United States Trade Representative Robert Lighthizer on Wednesday applauded Japan‘s legislative approval of limited US trade deals and said that US President Donald Trump was expected to sign an implementing proclamation next week.
The deal, which improves Japan’s access to US farm products such as beef and pork while reducing some US tariffs on Japanese industrial products, does not require approval by the US Congress. Still, Democrats have complained about a lack of information from the White House regarding the deal.
“I commend Japan’s quick action to approve these important trade agreements between our two nations, which are the world’s first and third-largest economies,” Lighthizer said after the deal’s approval by Japan’s National Diet. “We expect the president to sign the implementing proclamation for the United States next week.”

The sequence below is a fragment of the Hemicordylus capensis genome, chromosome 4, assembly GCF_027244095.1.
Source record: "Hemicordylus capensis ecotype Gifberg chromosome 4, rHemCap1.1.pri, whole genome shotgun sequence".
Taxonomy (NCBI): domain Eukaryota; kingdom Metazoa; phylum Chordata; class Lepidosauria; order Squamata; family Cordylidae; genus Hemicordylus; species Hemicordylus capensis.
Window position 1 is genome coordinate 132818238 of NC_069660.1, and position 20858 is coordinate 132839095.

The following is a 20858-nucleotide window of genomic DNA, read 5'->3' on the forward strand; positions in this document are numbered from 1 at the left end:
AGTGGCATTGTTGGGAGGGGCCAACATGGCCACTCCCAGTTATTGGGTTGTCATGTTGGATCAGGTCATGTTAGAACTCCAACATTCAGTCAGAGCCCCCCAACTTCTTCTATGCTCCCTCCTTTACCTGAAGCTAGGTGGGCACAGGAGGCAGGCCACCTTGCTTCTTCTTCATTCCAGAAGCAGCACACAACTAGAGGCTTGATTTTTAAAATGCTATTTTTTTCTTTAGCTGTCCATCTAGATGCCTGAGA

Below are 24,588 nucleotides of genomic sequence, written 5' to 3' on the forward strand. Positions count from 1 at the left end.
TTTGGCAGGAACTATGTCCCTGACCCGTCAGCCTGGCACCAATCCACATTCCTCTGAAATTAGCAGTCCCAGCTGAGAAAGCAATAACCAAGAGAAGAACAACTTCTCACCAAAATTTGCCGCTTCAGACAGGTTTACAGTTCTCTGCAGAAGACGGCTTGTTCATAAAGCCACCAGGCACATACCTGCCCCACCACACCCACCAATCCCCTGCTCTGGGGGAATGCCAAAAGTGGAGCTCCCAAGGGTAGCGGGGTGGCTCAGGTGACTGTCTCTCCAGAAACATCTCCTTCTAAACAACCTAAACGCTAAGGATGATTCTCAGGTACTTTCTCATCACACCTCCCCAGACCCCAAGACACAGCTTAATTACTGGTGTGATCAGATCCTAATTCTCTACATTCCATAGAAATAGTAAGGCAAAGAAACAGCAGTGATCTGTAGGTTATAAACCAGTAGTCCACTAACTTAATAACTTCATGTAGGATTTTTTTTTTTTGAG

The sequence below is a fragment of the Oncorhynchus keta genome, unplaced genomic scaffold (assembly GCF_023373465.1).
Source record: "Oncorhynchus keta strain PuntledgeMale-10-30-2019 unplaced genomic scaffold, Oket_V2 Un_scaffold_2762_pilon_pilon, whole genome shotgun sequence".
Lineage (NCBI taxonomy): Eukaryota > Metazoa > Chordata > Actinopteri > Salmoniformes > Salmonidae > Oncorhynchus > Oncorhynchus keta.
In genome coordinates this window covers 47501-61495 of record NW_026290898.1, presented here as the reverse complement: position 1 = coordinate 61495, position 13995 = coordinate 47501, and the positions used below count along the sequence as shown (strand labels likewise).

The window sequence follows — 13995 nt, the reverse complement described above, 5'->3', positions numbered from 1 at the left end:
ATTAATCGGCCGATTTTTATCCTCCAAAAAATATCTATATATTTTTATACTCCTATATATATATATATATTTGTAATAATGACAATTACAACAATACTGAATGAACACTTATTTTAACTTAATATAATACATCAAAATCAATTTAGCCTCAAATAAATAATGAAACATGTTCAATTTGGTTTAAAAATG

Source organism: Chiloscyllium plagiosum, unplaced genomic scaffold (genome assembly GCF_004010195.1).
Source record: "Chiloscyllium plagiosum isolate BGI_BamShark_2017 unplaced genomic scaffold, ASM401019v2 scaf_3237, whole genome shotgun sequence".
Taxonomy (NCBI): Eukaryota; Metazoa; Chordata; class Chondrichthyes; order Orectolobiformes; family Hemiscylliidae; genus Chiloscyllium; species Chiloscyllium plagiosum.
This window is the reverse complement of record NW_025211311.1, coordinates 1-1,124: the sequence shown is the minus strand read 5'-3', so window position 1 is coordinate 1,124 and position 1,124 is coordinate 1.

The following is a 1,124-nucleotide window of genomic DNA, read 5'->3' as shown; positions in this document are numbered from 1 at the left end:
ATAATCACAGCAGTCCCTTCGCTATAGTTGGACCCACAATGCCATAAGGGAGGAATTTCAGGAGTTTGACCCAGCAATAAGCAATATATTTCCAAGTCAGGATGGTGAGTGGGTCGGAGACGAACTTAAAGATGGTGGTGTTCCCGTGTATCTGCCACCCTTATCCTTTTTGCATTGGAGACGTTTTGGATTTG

Lighthizer said the deal would benefit US farmers, ranchers and digital services providers.
The trade representative said the two countries were preparing for the US-Japan Trade Agreement and the US-Japan Digital Trade Agreement to go into effect on January 1, 2020.
The agreement does not address autos trade, the biggest source of the $67bn US goods trade deficit with Japan. US Commerce Secretary Wilbur Ross on Tuesday told Reuters that Trump has not ruled out imposing tariffs on auto imports, including those from Japan, despite the expiration of a review period last month.
The trade representative said the US and Japan “will begin consultations early next year in order to enter into further negotiations on a broader trade agreement”.